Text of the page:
Is tutoring available? How much does it cost?
Tutoring sponsored by Southwestern is free and available in introductory science, math and language courses. Most students in courses which do not have tutors receive help directly from the professor during regular office hours and by appointment. The Center for Academic Success (CAS) can help students make tutorial arrangements. Students may also hire private tutors who charge an hourly rate and are not employed by the University. Southwestern University believes in a system of self-advocacy.
Does Southwestern have a “watchdog” person assigned to first-year students?
While faculty members and CAS staff are always on the lookout for students who may be struggling, it is ultimately a student’s responsibility to take the first step in seeking the help and guidance which is readily available through a variety of campus resources. Faculty will alert CAS staff to specific problems in a student’s performance, attendance or engagement. When these situations occur, CAS staff follow up with the student to create a plan for improvement.
What grading system does Southwestern use?
Southwestern uses an A, B, C, D, F grading system; the grades of A, B, C and D may be awarded with a plus or minus. Additionally, a grade of P (Pass for a C- or better) may be awarded but does not count in a student’s grade point average (GPA). Please refer to the University Catalog for specific instructions on determining the grade point average and for additional details regarding the grading system.
Are semester grades sent to parents?
Because students may view their grades online, grade reports generally are not mailed. The best ways to see grades is to ask your student. Parents may request copies of final grades at the conclusion of each semester, provided your student has signed a release allowing this to happen. If they missed doing this prior to Orientation, they may file a release in the Registrar’s Office. The authorization to release grades to parents is effective until rescinded by the student. Due to government regulations regarding student privacy, student performance cannot be discussed with parents without the student’s explicit written permission.
Who can talk to me about my student’s academic performance and what can they tell me?
The Family Educational Rights and Privacy Act (FERPA) prohibits the release of student information without written consent from the student and Southwestern University complies with this law. Although some students still may be the financial (and perhaps legal) responsibility of their parents, this does not automatically entitle the parents access to student data. When students sign a release to issue their grades to their parents, the release only covers grades and not performance. If your student gives written consent to faculty or an administrator to discuss his or her progress with you, only the information specifically stated in the release will be discussed. For more information, see What Parents and Guardians Should Know About the Family Education Rights and Privacy Act (FERPA).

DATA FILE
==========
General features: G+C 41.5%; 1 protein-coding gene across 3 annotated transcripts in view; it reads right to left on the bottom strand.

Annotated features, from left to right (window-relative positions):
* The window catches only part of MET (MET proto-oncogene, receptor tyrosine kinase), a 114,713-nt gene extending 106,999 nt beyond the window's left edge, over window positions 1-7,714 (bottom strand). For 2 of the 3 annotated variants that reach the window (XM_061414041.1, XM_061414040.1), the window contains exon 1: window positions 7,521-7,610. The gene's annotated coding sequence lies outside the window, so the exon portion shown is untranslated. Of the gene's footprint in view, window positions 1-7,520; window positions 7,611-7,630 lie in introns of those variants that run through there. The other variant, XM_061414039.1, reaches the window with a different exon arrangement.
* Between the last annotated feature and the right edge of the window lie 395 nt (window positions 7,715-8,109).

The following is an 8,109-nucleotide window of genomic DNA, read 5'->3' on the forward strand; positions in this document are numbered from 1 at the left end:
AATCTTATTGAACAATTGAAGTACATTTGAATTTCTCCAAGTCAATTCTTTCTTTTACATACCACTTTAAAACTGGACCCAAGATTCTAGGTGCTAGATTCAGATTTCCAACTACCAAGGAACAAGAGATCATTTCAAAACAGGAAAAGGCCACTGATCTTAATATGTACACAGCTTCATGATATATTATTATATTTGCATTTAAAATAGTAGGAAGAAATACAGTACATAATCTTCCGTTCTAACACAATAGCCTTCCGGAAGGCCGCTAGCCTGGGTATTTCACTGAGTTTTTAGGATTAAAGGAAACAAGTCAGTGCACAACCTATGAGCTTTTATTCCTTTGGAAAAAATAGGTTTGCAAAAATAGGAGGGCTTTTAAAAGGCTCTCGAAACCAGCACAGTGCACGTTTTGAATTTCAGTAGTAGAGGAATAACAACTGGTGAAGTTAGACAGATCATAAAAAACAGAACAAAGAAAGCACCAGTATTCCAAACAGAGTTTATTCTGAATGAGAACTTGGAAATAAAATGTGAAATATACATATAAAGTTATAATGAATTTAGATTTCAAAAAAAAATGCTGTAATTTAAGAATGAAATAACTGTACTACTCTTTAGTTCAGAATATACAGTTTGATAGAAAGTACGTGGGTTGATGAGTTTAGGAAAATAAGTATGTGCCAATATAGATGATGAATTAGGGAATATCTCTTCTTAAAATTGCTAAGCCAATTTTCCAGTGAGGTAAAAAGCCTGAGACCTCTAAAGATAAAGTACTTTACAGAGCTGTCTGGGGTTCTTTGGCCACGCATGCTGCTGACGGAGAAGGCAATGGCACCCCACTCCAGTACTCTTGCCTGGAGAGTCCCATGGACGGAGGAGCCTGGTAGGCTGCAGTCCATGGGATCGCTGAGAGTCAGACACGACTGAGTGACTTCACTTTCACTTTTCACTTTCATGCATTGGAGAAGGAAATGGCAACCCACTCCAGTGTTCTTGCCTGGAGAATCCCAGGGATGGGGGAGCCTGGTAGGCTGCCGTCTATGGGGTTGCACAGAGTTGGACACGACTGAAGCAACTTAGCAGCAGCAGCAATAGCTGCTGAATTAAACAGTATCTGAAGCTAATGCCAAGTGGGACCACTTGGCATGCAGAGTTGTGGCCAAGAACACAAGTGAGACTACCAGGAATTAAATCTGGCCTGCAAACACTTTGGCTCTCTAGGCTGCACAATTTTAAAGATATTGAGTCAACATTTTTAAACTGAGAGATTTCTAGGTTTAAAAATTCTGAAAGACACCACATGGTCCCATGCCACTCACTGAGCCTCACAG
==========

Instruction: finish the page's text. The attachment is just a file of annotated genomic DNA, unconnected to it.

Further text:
Does Southwestern have an Honor Code?
Yes. A long-held tradition at Southwestern University is being true to oneself and others. Students established the Honor Code more than a century ago to commit themselves to academic integrity and to hold each other accountable in their endeavors both inside and outside the classroom. Students write and sign the Honor Pledge when completing every examination, paper, quiz and other professor-designated assignment to reaffirm their commitment to honorable conduct. The Honor Pledge states, “I have acted with honesty and integrity in producing this work and am unaware of anyone who has not.” If a student is noted to have engaged in dishonorable conduct, the concern is brought to the Honor Code Council. The Honor Code Council is composed of at least 12 students and at least 12 faculty members representing the Division of Humanities, the Division of Social Sciences, the Division of Natural Sciences and The Sarofim School of Fine Arts. While the main purpose of the Honor Code Council is to educate the campus community on the privileges of studying under an Honor Code, the Council also serves as a six-member Hearing Board for Honor Code violations beyond those resolved with Non-Judicial Resolutions. For more information about the Honor Code, visit www.southwestern.edu/academics/honorcode/.
Does Southwestern have a Dean’s List?
Yes. Students are placed on the Dean’s List for a given semester if they attain a grade point average for that semester of at least 3.60 for 12 academic hours of graded coursework, and if they are in good standing with the University. Announcement letters are mailed to students’ permanent addresses.
Paige Bonner ‘92
James W. Hunt, Ed.D.
David Gaines, Ph.D.
Center for Academic Success
Intercultural Learning Staff
Civic Engagement Staff